Persistent and anatomically selective reduction in prefrontal cortical dopamine
metabolism after repeated, intermittent cannabinoid administration to rats
Verrico CD, Jentsch JD, Roth RH.
Department of Pharmacology,
Yale University School of Medicine,
New Haven, Connecticut 06510.
Synapse 2003 Jul;49(1):61-6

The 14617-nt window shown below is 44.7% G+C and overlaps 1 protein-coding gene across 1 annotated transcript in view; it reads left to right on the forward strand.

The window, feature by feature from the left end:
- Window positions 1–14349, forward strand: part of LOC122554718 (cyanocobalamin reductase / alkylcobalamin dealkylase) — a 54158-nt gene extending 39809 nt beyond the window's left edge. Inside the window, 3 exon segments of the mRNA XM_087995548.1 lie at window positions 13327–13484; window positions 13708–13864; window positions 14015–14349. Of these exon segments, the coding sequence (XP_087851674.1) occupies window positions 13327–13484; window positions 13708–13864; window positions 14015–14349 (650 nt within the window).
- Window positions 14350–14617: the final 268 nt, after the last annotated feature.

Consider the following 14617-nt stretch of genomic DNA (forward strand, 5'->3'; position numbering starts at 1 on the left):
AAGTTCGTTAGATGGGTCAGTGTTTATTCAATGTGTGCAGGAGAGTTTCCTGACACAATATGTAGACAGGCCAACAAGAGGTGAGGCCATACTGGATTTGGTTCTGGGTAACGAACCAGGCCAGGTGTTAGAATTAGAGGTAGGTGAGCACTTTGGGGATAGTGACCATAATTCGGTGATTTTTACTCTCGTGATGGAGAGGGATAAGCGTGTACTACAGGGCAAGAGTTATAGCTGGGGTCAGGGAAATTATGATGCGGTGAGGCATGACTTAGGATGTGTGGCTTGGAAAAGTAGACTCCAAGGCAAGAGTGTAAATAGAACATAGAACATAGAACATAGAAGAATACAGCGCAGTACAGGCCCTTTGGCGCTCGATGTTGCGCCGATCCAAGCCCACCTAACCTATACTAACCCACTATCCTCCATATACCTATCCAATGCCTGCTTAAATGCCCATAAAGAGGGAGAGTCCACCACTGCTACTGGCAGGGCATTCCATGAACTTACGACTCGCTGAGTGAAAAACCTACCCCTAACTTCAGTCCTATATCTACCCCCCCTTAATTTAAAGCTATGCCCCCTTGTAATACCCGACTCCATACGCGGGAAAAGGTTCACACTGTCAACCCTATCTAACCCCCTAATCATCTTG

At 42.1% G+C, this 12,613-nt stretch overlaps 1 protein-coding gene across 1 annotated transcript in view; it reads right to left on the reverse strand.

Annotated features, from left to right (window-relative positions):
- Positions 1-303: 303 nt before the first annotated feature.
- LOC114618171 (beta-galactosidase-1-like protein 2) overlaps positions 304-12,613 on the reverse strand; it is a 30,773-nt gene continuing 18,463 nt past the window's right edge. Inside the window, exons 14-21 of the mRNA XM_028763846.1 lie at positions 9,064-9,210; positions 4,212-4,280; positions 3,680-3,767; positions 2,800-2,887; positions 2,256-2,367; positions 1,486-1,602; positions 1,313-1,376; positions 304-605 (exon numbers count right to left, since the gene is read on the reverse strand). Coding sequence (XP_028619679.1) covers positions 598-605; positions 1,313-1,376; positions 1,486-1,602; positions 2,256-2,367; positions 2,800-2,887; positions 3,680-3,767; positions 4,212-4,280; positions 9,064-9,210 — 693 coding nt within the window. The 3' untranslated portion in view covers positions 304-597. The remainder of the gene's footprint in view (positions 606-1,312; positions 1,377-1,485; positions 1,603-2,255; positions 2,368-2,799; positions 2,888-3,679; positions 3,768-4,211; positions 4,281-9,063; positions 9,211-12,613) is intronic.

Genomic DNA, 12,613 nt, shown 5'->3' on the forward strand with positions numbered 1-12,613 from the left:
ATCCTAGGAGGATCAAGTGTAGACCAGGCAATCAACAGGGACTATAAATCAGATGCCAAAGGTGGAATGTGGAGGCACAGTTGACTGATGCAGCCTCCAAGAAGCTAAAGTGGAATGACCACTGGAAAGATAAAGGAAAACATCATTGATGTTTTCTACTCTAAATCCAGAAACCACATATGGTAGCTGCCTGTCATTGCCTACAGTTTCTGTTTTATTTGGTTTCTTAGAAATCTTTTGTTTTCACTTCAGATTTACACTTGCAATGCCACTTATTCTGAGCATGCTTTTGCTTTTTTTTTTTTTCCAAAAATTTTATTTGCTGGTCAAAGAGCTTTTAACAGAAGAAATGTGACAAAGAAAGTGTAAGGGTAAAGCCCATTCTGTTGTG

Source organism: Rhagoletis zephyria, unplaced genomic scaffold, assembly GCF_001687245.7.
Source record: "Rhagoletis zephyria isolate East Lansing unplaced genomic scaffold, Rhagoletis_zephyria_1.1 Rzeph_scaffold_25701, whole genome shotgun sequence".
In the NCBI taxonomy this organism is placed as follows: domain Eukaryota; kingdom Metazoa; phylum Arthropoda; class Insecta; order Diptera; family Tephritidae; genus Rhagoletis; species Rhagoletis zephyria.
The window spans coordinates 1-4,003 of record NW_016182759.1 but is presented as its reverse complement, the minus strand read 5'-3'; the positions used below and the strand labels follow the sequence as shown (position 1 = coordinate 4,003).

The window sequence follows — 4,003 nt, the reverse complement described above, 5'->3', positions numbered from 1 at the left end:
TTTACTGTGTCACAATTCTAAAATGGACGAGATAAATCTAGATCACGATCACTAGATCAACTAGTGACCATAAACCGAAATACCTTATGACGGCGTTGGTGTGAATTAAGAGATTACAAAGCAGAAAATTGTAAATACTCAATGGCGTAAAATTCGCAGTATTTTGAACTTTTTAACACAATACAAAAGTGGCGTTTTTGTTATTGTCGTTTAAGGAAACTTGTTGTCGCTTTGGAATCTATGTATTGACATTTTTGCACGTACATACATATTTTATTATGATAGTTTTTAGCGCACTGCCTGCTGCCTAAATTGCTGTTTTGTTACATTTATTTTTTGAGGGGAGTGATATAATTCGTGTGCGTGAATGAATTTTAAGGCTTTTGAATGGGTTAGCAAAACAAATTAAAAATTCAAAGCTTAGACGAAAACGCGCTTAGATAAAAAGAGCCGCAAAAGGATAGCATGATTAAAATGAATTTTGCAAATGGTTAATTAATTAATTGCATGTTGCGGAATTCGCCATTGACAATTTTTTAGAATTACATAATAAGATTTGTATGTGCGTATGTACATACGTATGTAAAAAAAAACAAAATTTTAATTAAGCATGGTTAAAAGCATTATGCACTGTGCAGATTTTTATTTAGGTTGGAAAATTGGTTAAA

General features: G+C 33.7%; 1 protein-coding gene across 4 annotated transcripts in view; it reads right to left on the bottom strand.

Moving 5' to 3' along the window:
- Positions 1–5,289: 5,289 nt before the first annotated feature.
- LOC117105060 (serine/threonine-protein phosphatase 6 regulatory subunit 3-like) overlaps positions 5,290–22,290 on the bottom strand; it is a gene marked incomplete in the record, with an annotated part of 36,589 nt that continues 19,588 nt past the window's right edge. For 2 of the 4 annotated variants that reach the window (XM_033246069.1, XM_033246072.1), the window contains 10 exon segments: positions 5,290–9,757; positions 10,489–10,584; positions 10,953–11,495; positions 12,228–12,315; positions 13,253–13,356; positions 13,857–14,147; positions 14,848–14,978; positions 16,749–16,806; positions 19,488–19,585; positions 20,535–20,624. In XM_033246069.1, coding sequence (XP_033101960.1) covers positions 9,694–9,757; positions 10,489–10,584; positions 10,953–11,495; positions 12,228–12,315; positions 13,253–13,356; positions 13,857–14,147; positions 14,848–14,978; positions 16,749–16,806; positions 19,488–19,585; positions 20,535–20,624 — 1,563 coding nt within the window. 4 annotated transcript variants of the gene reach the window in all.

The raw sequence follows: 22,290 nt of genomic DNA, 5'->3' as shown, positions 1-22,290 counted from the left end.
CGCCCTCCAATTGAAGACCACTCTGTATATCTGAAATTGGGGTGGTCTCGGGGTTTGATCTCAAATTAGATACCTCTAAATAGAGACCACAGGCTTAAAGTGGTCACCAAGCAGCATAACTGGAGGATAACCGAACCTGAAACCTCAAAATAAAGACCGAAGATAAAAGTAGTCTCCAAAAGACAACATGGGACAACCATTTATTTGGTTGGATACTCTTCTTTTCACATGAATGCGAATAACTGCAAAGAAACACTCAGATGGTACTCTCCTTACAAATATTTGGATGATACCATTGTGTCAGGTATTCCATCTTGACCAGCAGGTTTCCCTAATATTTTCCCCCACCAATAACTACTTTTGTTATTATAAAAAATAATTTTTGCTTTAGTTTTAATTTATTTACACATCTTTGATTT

ABSTRACTLong-term abuse of delta-9-tetrahydrocannabinol (THC), the major psychoactive constituent of marijuana, produces behavioral and metabolic signs of frontal cortical dysfunction in humans; these effects persist even after short-term abstinence. Based on a preliminary finding that repeated administration of THC to rats reduces basal frontal cortical dopamine turnover (Jentsch et al.  Neurosci Lett 246:169-172), we further investigated the effects of repeated administrations of THC or WIN 55,212-2 (WIN), a synthetic cannabinoid receptor agonist, on dopamine turnover in the prefrontal cortex, striatum, and nucleus accumbens. THC or WIN (twice daily for 7 or 14 days) caused a persistent and selective reduction in medial prefrontal cortical dopamine turnover; no significant alterations of dopamine metabolism were observed in the nucleus accumbens or striatum. Importantly, these dopaminergic deficits in the prefrontal cortex were observed after a drug-free period of up to 14 days. Thus, the cognitive dysfunction produced by heavy, long-term cannabis use may be subserved, in part, by drug-induced alterations in frontal cortical dopamine turnover.THC
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